The death penalty may be constitutional, but is it justified?
The United States Supreme Court has refused to overturn the exec
utionof a Virginia woman who conspired with two accomplices to murder her husband and stepson. The legal debate that has emerged around the case concentrates mostly on whether the woman, who is borderline mentally disabled, deserves a harsher sentence than her accomplices, who each received life sentences.
But there is a broader issue at stake here. Recall the justifications for punishment – incapacitation, retribution, rehabilitation, and deterrence. The death penalty does incapacitate criminals – terminally – but so does a secure prison. It is certainly an expression of society’s disgust and vengeance (retribution).
But does it deter? Deterrence depends in part on the probability and severity of punishment. The death penalty is so seldom exercised in the United States that the case for its deterrence effect is a questionable one.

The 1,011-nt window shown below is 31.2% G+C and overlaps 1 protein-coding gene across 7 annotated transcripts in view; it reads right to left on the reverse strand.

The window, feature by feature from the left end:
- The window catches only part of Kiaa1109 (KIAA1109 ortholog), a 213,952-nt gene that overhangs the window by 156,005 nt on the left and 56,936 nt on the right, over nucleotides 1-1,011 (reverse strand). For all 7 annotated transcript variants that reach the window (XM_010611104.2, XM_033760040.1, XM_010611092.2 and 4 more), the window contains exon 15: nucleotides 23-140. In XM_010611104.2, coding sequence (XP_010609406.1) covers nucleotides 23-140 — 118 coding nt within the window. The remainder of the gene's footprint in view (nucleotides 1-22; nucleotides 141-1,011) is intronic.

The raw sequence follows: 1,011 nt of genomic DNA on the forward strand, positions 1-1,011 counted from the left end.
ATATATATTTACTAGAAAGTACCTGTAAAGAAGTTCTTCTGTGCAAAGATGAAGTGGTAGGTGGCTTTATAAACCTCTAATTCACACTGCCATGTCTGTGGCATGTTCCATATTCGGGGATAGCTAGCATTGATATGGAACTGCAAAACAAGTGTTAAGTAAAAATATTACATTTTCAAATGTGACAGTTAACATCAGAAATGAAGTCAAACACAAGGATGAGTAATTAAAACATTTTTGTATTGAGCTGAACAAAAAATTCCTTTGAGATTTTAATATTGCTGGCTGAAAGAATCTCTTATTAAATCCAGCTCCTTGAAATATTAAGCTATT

Perhaps the deterrence effect would be more meaningful if people were executed more often. But there is a very dark undertone to this suggestion: the justice system is by no means infallible, and entrusting
matters of life or death to it does carry real risks.
And even if we sincerely believe that there are monsters among us that don’t belong among the living, we must seriously consider whether the danger of wrongfully executing the innocent is outweighed by the benefit of ensuring the guilty get their just deserts. The cost of retribution and deterrence may not be worth the benefit.
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